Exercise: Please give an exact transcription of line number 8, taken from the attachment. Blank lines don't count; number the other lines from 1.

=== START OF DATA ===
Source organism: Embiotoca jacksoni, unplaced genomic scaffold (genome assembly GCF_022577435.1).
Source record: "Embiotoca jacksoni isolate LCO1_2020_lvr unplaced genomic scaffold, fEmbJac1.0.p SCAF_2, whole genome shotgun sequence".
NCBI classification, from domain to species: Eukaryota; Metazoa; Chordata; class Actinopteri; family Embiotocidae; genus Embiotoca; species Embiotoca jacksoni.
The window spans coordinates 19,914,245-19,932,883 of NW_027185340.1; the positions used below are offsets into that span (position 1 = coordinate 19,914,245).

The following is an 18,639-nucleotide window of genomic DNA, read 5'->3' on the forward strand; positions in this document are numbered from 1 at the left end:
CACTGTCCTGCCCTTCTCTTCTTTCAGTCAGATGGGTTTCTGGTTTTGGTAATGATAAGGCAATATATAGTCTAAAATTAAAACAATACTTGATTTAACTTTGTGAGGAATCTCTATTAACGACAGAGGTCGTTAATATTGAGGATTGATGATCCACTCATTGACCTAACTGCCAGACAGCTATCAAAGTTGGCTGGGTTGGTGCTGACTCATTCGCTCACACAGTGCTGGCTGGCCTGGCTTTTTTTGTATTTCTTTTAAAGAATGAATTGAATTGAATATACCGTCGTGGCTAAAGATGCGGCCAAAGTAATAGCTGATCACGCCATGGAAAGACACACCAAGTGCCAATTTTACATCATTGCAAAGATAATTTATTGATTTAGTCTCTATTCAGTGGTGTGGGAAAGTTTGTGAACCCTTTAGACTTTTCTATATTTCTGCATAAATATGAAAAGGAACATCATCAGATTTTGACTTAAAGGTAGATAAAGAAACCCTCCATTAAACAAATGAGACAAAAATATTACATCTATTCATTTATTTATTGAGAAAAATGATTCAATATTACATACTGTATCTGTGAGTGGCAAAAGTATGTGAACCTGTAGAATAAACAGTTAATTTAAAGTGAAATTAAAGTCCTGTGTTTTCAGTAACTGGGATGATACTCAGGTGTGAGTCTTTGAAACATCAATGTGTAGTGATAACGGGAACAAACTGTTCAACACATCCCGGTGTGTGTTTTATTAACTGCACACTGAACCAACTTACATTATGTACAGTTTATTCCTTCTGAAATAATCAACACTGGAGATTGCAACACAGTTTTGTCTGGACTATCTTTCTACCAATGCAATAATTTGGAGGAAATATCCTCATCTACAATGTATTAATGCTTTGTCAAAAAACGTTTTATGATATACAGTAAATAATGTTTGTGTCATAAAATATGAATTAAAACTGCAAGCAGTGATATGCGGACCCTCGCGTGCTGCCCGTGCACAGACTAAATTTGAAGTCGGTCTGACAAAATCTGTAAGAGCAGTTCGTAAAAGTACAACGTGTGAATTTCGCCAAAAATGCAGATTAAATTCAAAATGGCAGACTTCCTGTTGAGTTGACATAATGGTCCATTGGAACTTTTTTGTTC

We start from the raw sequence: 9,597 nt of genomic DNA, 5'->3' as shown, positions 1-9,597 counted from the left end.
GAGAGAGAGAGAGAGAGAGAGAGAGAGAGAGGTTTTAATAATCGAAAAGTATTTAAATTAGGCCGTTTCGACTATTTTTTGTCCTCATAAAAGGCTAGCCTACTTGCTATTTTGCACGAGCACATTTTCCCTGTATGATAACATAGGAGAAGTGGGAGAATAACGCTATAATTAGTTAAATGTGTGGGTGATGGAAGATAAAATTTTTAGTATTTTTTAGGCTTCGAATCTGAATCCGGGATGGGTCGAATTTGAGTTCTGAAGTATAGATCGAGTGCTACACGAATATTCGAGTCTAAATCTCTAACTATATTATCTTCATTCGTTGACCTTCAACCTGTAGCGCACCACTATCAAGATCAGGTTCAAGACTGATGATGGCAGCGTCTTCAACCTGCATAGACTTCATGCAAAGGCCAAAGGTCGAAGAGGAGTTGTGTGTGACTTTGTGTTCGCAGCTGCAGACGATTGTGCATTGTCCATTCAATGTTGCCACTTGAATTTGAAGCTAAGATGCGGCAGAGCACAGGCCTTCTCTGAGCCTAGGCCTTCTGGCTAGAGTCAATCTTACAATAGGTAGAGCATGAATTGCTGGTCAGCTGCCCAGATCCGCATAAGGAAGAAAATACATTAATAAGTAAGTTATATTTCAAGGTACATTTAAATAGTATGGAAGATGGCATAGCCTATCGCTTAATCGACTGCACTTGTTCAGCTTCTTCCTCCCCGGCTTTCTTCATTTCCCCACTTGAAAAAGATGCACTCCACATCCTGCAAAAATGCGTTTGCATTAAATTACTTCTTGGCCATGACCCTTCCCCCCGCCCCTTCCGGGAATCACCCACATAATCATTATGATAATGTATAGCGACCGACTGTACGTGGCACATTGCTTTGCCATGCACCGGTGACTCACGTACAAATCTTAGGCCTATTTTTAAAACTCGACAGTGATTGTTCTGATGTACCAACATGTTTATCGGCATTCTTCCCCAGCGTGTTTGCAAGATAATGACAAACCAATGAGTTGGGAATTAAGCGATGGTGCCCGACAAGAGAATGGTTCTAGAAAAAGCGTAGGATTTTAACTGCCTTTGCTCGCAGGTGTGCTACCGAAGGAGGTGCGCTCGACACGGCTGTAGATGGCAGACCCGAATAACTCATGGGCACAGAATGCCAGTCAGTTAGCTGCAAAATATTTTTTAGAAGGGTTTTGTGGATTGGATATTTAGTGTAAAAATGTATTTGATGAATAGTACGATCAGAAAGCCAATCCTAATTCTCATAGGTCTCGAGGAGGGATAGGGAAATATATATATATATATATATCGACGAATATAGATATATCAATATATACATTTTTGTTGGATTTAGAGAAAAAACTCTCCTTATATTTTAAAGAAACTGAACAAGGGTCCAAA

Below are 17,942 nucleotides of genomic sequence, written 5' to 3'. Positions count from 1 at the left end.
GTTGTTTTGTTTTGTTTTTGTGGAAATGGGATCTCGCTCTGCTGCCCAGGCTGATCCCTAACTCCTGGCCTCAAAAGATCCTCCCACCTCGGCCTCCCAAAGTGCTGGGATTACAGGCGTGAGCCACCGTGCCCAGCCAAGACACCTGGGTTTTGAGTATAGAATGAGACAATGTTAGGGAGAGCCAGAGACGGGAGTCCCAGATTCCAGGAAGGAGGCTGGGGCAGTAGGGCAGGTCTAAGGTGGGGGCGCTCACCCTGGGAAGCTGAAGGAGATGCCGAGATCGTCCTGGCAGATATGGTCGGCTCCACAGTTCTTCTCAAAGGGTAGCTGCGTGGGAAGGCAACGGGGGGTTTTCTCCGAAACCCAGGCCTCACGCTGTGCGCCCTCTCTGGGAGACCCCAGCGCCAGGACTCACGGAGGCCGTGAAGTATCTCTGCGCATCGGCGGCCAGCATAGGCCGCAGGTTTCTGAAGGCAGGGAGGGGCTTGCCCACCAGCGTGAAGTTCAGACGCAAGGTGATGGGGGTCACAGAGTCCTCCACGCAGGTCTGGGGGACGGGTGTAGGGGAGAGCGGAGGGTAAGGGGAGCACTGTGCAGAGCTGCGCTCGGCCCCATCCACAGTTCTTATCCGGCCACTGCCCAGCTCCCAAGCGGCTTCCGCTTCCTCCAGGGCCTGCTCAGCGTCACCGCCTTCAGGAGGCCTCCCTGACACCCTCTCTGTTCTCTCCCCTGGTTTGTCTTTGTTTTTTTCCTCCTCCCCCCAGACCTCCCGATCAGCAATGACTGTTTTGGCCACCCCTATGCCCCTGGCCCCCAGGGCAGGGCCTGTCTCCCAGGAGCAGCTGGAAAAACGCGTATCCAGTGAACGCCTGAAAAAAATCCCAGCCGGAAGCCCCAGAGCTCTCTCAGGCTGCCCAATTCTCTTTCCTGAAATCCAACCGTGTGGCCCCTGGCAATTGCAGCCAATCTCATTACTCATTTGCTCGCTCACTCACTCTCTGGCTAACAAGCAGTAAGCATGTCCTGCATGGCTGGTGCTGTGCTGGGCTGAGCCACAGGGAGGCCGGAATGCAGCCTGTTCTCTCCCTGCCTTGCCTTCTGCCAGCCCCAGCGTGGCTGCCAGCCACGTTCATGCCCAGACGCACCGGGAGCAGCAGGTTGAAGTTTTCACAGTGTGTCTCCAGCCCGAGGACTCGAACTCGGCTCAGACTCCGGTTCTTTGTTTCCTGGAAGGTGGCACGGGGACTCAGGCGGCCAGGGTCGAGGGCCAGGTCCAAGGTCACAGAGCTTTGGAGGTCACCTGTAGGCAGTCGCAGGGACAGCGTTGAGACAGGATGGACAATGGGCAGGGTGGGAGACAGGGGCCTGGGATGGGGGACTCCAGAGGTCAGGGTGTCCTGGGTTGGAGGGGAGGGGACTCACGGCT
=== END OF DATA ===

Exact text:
GAGAGAGAGAGAGAGAGAGAGAGAGAGAGAGGTTTTAATAATCGAAAAGTATTTAAATTAGGCCGTTTCGACTATTTTTTGTCCTCATAAAAGGCTAGCCTACTTGCTATTTTGCACGAGCACATTTTCCCTGTATGATAACATAGGAGAAGTGGGAGAATAACGCTATAATTAGTTAAATGTGTGGGTGATGGAAGATAAAATTTTTAGTATTTTTTAGGCTTCGAATCTGAATCCGGGATGGGTCGAATTTGAGTTCTGAAGTATAGATCGAGTGCTACACGAATATTCGAGTCTAAATCTCTAACTATATTATCTTCATTCGTTGACCTTCAACCTGTAGCGCACCACTATCAAGATCAGGTTCAAGACTGATGATGGCAGCGTCTTCAACCTGCATAGACTTCATGCAAAGGCCAAAGGTCGAAGAGGAGTTGTGTGTGACTTTGTGTTCGCAGCTGCAGACGATTGTGCATTGTCCATTCAATGTTGCCACTTGAATTTGAAGCTAAGATGCGGCAGAGCACAGGCCTTCTCTGAGCCTAGGCCTTCTGGCTAGAGTCAATCTTACAATAGGTAGAGCATGAATTGCTGGTCAGCTGCCCAGATCCGCATAAGGAAGAAAATACATTAATAAGTAAGTTATATTTCAAGGTACATTTAAATAGTATGGAAGATGGCATAGCCTATCGCTTAATCGACTGCACTTGTTCAGCTTCTTCCTCCCCGGCTTTCTTCATTTCCCCACTTGAAAAAGATGCACTCCACATCCTGCAAAAATGCGTTTGCATTAAATTACTTCTTGGCCATGACCCTTCCCCCCGCCCCTTCCGGGAATCACCCACATAATCATTATGATAATGTATAGCGACCGACTGTACGTGGCACATTGCTTTGCCATGCACCGGTGACTCACGTACAAATCTTAGGCCTATTTTTAAAACTCGACAGTGATTGTTCTGATGTACCAACATGTTTATCGGCATTCTTCCCCAGCGTGTTTGCAAGATAATGACAAACCAATGAGTTGGGAATTAAGCGATGGTGCCCGACAAGAGAATGGTTCTAGAAAAAGCGTAGGATTTTAACTGCCTTTGCTCGCAGGTGTGCTACCGAAGGAGGTGCGCTCGACACGGCTGTAGATGGCAGACCCGAATAACTCATGGGCACAGAATGCCAGTCAGTTAGCTGCAAAATATTTTTTAGAAGGGTTTTGTGGATTGGATATTTAGTGTAAAAATGTATTTGATGAATAGTACGATCAGAAAGCCAATCCTAATTCTCATAGGTCTCGAGGAGGGATAGGGAAATATATATATATATATATATCGACGAATATAGATATATCAATATATACATTTTTGTTGGATTTAGAGAAAAAACTCTCCTTATATTTTAAAGAAACTGAACAAGGGTCCAAA